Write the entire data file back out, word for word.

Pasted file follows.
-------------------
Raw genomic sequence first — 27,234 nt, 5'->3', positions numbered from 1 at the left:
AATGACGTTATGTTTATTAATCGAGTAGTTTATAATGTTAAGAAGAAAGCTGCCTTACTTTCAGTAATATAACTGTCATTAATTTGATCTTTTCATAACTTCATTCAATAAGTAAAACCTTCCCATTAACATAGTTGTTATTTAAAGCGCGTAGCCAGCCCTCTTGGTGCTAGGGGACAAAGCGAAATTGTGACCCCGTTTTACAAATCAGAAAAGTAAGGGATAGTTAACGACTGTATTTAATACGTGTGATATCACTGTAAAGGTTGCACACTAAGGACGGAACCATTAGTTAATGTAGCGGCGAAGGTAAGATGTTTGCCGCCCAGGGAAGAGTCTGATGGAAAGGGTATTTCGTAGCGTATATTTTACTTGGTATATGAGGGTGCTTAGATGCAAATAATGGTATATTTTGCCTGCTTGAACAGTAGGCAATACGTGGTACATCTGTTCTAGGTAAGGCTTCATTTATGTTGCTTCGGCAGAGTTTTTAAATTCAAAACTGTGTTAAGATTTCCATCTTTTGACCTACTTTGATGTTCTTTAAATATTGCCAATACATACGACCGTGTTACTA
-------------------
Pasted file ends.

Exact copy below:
Raw genomic sequence first — 27,234 nt, 5'->3', positions numbered from 1 at the left:
AATGACGTTATGTTTATTAATCGAGTAGTTTATAATGTTAAGAAGAAAGCTGCCTTACTTTCAGTAATATAACTGTCATTAATTTGATCTTTTCATAACTTCATTCAATAAGTAAAACCTTCCCATTAACATAGTTGTTATTTAAAGCGCGTAGCCAGCCCTCTTGGTGCTAGGGGACAAAGCGAAATTGTGACCCCGTTTTACAAATCAGAAAAGTAAGGGATAGTTAACGACTGTATTTAATACGTGTGATATCACTGTAAAGGTTGCACACTAAGGACGGAACCATTAGTTAATGTAGCGGCGAAGGTAAGATGTTTGCCGCCCAGGGAAGAGTCTGATGGAAAGGGTATTTCGTAGCGTATATTTTACTTGGTATATGAGGGTGCTTAGATGCAAATAATGGTATATTTTGCCTGCTTGAACAGTAGGCAATACGTGGTACATCTGTTCTAGGTAAGGCTTCATTTATGTTGCTTCGGCAGAGTTTTTAAATTCAAAACTGTGTTAAGATTTCCATCTTTTGACCTACTTTGATGTTCTTTAAATATTGCCAATACATACGACCGTGTTACTA